Article by Dr Reuben Wong, Associate, EU Centre and Assistant Professor at Political Science Department, NUS, published in Current Politics and Economics of Asia Volume 17, Issue 1, 2008, pp 155-181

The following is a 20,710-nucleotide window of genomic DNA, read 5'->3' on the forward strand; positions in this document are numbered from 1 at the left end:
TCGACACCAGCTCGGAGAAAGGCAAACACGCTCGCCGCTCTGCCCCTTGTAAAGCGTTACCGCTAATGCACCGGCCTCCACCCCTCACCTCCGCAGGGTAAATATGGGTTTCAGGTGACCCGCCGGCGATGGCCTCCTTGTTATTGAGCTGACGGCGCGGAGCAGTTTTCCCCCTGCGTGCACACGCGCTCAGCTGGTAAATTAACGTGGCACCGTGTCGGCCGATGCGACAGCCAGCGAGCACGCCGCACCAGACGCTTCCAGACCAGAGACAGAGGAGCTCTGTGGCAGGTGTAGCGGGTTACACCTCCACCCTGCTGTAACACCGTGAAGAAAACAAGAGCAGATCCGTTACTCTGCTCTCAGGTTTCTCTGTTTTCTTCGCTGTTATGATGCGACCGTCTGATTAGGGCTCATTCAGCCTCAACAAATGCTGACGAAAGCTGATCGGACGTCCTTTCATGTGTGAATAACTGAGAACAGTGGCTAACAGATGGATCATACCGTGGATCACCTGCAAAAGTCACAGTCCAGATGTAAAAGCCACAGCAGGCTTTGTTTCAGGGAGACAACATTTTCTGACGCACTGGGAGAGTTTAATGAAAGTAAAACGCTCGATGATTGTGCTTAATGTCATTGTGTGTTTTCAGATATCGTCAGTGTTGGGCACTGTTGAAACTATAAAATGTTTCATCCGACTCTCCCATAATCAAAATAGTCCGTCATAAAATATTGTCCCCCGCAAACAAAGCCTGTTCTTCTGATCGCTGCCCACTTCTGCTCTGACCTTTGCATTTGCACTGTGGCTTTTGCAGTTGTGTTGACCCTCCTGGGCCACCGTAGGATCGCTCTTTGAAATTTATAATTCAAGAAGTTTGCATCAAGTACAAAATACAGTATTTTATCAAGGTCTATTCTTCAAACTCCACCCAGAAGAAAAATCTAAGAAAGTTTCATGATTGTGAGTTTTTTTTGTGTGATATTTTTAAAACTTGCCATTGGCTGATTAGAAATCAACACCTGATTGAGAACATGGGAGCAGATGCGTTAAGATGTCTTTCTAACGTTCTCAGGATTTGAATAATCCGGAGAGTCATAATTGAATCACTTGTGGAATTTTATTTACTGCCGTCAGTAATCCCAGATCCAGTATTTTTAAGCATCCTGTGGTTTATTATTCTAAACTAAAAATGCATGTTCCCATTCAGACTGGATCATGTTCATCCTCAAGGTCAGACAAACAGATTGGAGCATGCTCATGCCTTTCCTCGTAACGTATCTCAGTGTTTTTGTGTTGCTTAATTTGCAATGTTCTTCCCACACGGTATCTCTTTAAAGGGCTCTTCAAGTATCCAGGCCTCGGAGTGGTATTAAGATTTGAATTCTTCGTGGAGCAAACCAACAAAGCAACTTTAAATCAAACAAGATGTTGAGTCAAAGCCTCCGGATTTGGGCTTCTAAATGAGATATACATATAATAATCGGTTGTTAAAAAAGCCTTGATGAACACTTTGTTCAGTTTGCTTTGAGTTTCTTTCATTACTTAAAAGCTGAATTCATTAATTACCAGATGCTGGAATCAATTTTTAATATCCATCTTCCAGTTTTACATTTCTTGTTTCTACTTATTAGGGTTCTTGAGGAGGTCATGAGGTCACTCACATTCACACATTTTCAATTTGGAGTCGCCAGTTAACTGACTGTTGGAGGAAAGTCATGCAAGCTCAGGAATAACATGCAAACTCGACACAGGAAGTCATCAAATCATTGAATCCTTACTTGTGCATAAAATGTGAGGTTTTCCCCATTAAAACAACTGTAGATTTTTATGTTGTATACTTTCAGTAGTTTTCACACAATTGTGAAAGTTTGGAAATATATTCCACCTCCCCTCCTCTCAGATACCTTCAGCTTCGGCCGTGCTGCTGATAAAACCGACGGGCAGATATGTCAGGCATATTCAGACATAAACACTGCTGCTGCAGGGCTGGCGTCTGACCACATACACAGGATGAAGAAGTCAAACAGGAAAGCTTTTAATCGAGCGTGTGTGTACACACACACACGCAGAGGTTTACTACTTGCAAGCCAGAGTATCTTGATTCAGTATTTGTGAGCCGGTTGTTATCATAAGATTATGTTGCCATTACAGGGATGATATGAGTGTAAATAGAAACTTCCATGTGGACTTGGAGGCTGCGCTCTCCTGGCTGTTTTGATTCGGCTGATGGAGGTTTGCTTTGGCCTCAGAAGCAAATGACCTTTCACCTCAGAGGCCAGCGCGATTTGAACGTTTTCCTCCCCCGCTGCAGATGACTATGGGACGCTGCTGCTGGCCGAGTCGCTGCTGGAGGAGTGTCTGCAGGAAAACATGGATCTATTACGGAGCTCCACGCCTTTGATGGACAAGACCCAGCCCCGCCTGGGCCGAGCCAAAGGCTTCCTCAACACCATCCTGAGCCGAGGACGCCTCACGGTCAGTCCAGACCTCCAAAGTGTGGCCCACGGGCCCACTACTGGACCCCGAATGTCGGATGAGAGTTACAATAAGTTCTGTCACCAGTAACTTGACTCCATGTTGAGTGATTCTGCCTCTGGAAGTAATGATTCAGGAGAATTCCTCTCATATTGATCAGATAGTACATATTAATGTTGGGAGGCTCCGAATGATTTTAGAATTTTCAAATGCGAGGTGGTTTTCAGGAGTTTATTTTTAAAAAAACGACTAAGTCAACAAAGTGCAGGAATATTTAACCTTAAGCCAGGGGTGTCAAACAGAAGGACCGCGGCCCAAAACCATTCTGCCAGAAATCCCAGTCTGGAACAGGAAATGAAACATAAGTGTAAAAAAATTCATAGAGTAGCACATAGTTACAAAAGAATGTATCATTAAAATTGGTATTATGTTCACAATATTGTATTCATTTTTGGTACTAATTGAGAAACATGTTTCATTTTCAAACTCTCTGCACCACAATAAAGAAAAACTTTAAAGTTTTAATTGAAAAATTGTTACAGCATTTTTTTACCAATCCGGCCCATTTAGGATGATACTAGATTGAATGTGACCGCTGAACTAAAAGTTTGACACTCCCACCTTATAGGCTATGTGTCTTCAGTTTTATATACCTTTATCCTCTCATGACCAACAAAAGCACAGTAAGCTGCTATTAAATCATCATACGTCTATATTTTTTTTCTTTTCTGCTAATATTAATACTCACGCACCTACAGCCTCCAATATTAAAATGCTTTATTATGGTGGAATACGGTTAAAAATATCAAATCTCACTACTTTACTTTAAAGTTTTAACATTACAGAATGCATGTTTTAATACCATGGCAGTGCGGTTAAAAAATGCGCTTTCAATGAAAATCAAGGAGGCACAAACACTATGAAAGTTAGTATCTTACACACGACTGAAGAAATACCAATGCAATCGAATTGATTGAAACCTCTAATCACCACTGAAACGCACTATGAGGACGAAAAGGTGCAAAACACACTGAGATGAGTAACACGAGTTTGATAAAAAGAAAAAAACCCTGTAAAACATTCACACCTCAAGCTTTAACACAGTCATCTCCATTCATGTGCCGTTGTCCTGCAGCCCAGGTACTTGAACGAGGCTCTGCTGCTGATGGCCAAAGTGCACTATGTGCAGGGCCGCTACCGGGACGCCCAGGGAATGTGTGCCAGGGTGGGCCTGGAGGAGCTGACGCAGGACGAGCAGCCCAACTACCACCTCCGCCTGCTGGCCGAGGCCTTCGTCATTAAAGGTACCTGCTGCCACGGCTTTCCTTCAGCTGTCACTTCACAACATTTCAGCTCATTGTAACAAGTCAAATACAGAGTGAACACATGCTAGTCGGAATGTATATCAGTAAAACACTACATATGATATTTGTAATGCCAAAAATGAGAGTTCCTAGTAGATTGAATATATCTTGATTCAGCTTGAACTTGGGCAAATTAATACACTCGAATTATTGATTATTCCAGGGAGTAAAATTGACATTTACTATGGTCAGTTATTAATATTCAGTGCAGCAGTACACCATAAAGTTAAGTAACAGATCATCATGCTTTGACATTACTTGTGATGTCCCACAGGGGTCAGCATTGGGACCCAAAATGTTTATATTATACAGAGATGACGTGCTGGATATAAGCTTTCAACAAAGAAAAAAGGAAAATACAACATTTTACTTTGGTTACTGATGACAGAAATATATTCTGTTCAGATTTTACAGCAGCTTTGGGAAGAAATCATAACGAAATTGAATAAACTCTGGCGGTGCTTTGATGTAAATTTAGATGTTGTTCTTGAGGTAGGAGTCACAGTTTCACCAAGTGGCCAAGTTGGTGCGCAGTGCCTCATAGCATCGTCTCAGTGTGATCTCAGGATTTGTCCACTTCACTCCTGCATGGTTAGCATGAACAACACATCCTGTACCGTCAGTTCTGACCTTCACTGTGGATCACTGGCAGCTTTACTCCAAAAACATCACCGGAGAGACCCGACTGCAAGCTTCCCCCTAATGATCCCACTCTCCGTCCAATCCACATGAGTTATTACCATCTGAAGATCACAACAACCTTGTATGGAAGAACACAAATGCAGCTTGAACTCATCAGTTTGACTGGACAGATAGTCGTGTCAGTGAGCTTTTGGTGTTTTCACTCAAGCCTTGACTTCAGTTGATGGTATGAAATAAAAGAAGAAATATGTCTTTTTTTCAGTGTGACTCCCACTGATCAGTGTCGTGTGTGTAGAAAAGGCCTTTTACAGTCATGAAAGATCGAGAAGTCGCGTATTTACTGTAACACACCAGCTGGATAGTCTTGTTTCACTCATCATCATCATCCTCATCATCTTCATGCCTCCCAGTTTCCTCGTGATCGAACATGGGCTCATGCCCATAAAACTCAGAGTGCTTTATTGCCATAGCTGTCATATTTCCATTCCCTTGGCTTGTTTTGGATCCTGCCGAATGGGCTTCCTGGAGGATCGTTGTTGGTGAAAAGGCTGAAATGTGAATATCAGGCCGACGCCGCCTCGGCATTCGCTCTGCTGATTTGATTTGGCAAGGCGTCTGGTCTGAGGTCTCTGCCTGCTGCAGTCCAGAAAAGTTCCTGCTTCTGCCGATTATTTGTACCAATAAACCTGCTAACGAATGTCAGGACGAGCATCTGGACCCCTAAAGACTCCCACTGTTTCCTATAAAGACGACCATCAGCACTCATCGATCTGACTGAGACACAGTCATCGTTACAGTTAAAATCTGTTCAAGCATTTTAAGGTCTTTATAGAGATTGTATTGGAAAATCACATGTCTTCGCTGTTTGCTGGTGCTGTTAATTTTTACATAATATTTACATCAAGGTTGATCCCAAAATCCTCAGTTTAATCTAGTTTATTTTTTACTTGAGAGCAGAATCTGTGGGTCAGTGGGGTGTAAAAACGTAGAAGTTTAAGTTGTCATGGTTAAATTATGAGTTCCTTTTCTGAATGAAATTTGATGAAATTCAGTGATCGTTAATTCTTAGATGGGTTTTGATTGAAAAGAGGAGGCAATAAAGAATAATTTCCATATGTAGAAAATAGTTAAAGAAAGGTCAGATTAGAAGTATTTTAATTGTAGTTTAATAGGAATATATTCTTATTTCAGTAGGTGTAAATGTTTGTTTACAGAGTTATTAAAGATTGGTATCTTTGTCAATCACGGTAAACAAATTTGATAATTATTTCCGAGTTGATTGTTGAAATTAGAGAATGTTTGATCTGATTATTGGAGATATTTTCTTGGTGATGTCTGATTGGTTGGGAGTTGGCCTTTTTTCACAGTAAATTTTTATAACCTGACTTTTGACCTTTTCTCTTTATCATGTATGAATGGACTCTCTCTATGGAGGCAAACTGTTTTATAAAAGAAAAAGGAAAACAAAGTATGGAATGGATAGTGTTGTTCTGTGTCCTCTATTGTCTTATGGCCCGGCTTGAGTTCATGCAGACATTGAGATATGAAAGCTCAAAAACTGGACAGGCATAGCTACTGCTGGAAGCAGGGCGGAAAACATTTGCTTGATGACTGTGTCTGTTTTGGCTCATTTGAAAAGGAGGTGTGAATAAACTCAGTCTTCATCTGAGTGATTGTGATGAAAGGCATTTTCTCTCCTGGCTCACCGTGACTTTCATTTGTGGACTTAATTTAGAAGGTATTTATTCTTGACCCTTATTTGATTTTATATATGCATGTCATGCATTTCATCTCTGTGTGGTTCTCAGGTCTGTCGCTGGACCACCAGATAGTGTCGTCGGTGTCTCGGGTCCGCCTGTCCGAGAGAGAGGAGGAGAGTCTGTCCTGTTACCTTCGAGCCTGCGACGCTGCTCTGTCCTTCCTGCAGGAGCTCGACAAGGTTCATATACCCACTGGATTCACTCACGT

This paper analyses trends in European Union economic, political and human rights policies towards China since 1985. It advocates that policies between the European Commission and those of EU member states have gradually adopted more convergence if not coherence over the years, and is today no longer hostage to national or historical rivalries. Dr Wong uses the larger nations of Germany, France and the UK as the key state level actors in his discussion, which takes place in the larger context of the Europeanisation of EU foreign policy. The author argues that economic and trade priorities and ‘silent’ diplomacy, such as those adopted by Germany towards China, had reaped economic success. This is among the factors that have influenced the other EU nation states in their China policy. However the EU member states are also increasingly relying on a pan European card, such as the Trade Commission, to side step political or domestic pressures, or to tackle trade issues such as trade imbalances and disputes. He suggests that all three states have been steadily building their own political and strategic relationships with China since the 1985 European Community and China Trade and Cooperation Agreement, barring temporary “setbacks” such as Tiananmen or arms sales to Taiwan. The projection of the key states onto EU policy, coupled with emerging European-China collaborations, such as in aerospace, and networks such as the Asia Europe Meeting, have influenced decision making in Brussels itself. The impact can be seen in the EU’s unwillingness to co-sponsor the United Nations Commission on Human Rights (UNCHR) issues and in the toning down by individual member states in their critique of China. This article and other papers by the same author can be found below.